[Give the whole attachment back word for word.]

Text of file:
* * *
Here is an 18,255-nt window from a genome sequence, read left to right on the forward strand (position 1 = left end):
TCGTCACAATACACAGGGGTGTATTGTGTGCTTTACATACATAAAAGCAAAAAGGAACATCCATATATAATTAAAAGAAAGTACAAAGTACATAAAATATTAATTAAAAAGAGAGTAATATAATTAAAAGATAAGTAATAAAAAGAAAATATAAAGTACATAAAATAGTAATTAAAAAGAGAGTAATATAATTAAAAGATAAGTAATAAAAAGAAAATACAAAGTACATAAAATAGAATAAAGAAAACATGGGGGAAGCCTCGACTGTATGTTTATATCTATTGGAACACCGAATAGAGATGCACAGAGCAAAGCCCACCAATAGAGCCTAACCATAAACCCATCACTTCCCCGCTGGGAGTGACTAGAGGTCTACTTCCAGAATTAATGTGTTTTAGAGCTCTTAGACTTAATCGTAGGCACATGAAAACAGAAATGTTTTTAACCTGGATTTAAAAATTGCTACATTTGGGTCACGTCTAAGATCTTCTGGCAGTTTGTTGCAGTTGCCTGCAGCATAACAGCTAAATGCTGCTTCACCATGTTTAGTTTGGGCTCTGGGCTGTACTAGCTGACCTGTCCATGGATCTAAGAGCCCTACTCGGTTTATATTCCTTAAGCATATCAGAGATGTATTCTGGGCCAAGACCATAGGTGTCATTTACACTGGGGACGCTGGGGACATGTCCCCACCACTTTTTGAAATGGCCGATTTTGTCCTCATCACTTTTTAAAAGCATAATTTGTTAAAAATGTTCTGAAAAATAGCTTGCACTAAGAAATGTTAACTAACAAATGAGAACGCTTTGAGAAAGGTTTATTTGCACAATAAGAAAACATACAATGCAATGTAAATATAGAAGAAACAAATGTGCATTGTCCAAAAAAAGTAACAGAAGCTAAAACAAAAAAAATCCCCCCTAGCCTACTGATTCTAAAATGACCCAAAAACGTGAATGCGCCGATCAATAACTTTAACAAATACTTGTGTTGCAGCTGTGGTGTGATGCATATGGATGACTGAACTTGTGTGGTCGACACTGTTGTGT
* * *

Here is an 18,255-nt window from a genome sequence, read left to right on the forward strand (position 1 = left end):
TCGTCACAATACACAGGGGTGTATTGTGTGCTTTACATACATAAAAGCAAAAAGGAACATCCATATATAATTAAAAGAAAGTACAAAGTACATAAAATATTAATTAAAAAGAGAGTAATATAATTAAAAGATAAGTAATAAAAAGAAAATATAAAGTACATAAAATAGTAATTAAAAAGAGAGTAATATAATTAAAAGATAAGTAATAAAAAGAAAATACAAAGTACATAAAATAGAATAAAGAAAACATGGGGGAAGCCTCGACTGTATGTTTATATCTATTGGAACACCGAATAGAGATGCACAGAGCAAAGCCCACCAATAGAGCCTAACCATAAACCCATCACTTCCCCGCTGGGAGTGACTAGAGGTCTACTTCCAGAATTAATGTGTTTTAGAGCTCTTAGACTTAATCGTAGGCACATGAAAACAGAAATGTTTTTAACCTGGATTTAAAAATTGCTACATTTGGGTCACGTCTAAGATCTTCTGGCAGTTTGTTGCAGTTGCCTGCAGCATAACAGCTAAATGCTGCTTCACCATGTTTAGTTTGGGCTCTGGGCTGTACTAGCTGACCTGTCCATGGATCTAAGAGCCCTACTCGGTTTATATTCCTTAAGCATATCAGAGATGTATTCTGGGCCAAGACCATAGGTGTCATTTACACTGGGGACGCTGGGGACATGTCCCCACCACTTTTTGAAATGGCCGATTTTGTCCTCATCACTTTTTAAAAGCATAATTTGTTAAAAATGTTCTGAAAAATAGCTTGCACTAAGAAATGTTAACTAACAAATGAGAACGCTTTGAGAAAGGTTTATTTGCACAATAAGAAAACATACAATGCAATGTAAATATAGAAGAAACAAATGTGCATTGTCCAAAAAAAGTAACAGAAGCTAAAACAAAAAAAATCCCCCCTAGCCTACTGATTCTAAAATGACCCAAAAACGTGAATGCGCCGATCAATAACTTTAACAAATACTTGTGTTGCAGCTGTGGTGTGATGCATATGGATGACTGAACTTGTGTGGTCGACACTGTTGTGT